The impact of Medicaid expansion on employer provision of health insurance


Using the 2010–2015 Medical Expenditure Panel Survey-Insurance Component, this study investigates the effect of the Affordable Care Act’s Medicaid eligibility expansion on four employer-sponsored insurance (ESI) outcomes: offers of health insurance, eligibility, take-up, and the out-of-pocket premium paid by employees for single coverage. Using a difference-in-differences identification strategy, we cannot reject the hypothesis of a zero effect of the Medicaid eligibility expansion on an establishment’s probability of offering ESI, the percentage of an establishment’s workforce that takes up coverage, or the out-of-pocket premium for single coverage. We find some evidence suggestive of an inverse relationship between the expansion of Medicaid and the percentage of an establishment’s workers eligible for ESI. In line with other employer- and individual-level studies of the effect of the ACA on employment-related outcomes, we find that employer provision of health insurance was largely unaffected by the Medicaid expansions.

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  1. 1.

    This expansion allowed individuals up to age 26 to enroll in their parents’ health plan, giving young adults a new option for obtaining insurance not related to their own job.

  2. 2.

    Analyses by the authors of the 2010 to 2015 Medical Expenditure Panel Survey—Household Component reveal that approximately 33% of non-elderly working adults in families with incomes of less than 138% FPL have access to ESI and that this percentage rises to 59% for persons in families with incomes less than 400% FPL.

  3. 3.

    Specifically, if firms with at least 50 full-time equivalent workers did not offer coverage and any full-time employee received a premium tax credit for purchasing Exchange-based coverage, the firm would pay an annualized penalty of $2000 for each full-time employee less 30. The ESRR began in 2015 for firms with 100 or more full-time equivalent workers, but was delayed until 2016 for firms with 50 to 99 full-time equivalent workers.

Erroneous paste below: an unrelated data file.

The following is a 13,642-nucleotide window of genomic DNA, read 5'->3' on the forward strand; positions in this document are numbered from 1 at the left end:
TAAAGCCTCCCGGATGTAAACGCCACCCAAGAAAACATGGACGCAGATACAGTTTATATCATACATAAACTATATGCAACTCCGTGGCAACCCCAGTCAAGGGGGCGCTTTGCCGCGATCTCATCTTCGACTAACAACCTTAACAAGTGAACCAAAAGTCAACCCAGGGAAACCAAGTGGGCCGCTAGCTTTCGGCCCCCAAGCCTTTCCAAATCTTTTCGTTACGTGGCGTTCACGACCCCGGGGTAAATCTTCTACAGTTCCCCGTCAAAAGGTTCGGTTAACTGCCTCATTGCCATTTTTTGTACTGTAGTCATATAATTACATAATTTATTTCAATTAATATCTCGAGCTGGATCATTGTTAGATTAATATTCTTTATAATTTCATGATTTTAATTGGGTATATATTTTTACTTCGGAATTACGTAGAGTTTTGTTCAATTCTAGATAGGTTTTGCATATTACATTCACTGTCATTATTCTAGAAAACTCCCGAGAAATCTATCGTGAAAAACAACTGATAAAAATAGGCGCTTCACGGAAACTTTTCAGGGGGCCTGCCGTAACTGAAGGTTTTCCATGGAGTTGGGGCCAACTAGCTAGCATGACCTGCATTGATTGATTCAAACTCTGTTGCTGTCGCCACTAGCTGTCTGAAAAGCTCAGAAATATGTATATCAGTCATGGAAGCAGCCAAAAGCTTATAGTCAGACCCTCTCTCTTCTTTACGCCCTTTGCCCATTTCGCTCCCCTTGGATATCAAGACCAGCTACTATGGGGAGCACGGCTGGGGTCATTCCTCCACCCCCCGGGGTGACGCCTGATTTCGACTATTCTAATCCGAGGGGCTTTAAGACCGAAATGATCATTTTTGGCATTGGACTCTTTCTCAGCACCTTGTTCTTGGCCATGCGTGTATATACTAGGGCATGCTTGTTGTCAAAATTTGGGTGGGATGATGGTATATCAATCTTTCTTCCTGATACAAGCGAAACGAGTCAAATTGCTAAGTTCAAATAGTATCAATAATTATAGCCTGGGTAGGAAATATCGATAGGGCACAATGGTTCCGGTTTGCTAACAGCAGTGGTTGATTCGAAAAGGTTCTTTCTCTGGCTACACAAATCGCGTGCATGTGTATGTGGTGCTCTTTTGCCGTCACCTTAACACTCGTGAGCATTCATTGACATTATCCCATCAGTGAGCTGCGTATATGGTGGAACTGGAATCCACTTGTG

4. 4.

    While we would also have been interested in examining the ACA’s effect on part-time work, questions referencing part-time work changed on the MEPS-IC instrument between 2013 and 2014. Prior to 2014, no specific definition for part-time workers was provided. In 2014, a change in the survey instrument added an additional question referencing the number of employees working less than 30 h per week. This creates an issue in that employers may have responded differently to the percentage of their workers that were part-time when faced with a clear definition of part-time work. No other employment outcomes (such as outsourcing and other workforce changes) that might be expected to have been affected by the ACA are included on the MEPS-IC.

  5. 5.

    Micro-data are only accessible within a U.S. Census Bureau Center for Economic Studies Research Data Center following project approval. Given the research team’s approved project proposal scope, we are unable to extend our analysis beyond 2015.

  6. 6.

    Given U.S. Census Bureau policies, we were unable to disclose detailed information on the distributions of each of these outcomes. However, using the similar Kaiser Family Foundation/HRET Employer Health Benefits Survey from 2011-2015, we found that approximately 10.79% of firms have 100% take-up rates and 66.83% have at least 90% of eligible workers take-up coverage. Corresponding statistics for eligibility rates exhibit a similar pattern, whereby 21.27% of firms report 100% eligibility and 54.31% report at least 90% of workers eligible.